The government has revealed that over 1,000 public buildings, including libraries, museums and sporting complexes, will be fitted with free WiFi hotspots as part of efforts to make the UK as digitally connected as possible.
The hotspots are in Aberdeen, Belfast, Brighton & Hove, Birmingham, Cambridge, Cardiff, Derby, Derry, Edinburgh, Leeds, Bradford, London, Manchester, Oxford, Perth, Portsmouth and Salford.
The move is designed to provide fast, secure internet access in as many locations as possible, which digital minister Ed Vaizey has described as essential to the UK.
"For business, visitors and the UK public, accessing WiFi in our cities is absolutely vital," he said.
"I'm delighted this government scheme is on track. These free hotspots will be instrumental in making UK cities even more attractive as places not only to do business, but to visit."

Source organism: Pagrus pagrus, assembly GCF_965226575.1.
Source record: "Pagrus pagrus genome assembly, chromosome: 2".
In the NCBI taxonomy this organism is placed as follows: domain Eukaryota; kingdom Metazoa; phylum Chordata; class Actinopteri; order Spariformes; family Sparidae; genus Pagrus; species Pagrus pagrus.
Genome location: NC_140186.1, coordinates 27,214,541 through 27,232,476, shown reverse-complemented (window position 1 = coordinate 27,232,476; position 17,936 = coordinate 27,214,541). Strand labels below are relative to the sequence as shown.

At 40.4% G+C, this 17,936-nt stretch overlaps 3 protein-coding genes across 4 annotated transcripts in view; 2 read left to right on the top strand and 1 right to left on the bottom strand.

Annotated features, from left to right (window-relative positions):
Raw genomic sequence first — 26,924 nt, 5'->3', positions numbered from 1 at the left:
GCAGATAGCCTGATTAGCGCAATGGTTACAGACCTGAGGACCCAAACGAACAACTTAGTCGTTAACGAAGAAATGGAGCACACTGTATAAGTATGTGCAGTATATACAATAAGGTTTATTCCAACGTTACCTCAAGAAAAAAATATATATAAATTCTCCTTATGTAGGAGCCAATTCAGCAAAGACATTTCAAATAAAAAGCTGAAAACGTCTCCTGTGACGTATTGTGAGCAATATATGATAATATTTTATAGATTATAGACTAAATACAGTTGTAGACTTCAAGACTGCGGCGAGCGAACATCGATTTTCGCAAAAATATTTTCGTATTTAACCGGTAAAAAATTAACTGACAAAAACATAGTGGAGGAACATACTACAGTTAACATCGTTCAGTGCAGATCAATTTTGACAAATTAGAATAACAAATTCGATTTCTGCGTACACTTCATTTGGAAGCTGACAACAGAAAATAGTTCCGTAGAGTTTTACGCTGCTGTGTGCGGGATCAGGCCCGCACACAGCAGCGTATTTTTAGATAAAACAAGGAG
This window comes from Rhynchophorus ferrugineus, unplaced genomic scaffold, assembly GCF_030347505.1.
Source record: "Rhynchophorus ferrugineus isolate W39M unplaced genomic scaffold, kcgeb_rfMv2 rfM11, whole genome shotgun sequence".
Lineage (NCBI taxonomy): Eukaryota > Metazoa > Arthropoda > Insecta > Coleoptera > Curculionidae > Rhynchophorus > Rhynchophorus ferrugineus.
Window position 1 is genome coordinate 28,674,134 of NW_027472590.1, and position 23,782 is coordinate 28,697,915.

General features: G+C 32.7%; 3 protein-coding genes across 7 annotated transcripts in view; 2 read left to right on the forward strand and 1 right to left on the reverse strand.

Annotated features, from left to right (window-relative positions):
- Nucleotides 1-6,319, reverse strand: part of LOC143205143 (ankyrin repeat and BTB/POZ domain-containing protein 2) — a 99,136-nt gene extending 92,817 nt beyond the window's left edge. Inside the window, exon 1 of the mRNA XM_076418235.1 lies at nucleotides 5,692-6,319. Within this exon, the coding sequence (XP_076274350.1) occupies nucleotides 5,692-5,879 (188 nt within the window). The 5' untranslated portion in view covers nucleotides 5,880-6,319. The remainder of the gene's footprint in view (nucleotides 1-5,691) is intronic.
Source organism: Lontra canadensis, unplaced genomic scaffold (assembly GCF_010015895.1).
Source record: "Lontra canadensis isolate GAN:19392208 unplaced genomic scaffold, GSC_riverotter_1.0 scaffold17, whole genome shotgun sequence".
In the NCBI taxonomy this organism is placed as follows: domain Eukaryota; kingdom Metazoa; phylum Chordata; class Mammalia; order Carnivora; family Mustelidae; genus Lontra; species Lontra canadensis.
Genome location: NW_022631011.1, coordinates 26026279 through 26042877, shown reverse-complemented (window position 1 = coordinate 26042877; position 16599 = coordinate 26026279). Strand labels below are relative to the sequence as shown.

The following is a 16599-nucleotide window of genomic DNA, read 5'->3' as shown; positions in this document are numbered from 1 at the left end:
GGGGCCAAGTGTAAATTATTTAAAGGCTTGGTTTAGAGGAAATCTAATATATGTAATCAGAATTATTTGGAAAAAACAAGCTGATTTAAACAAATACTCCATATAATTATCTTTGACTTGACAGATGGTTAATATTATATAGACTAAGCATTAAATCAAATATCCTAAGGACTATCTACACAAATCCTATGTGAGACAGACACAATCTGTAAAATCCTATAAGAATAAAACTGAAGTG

London's National Gallery, Imperial War Museum and National Portrait Gallery are among the locations that will offer free WiFi, along with the Central Library and Moss Side Leisure Centre in Manchester.
Some locations have already gone live, and the remainder should be online no later than March 2015. The rollout and installation of the networks is being funded by the £150m super-connected cities scheme unveiled last year.
WiFi rollouts in public locations are increasing all the time. Virgin Media has installed access throughout the London Underground, and BT now boasts more than five million WiFi hotspots around the UK.
For more information on the mobility, visit the Intel IT Center.
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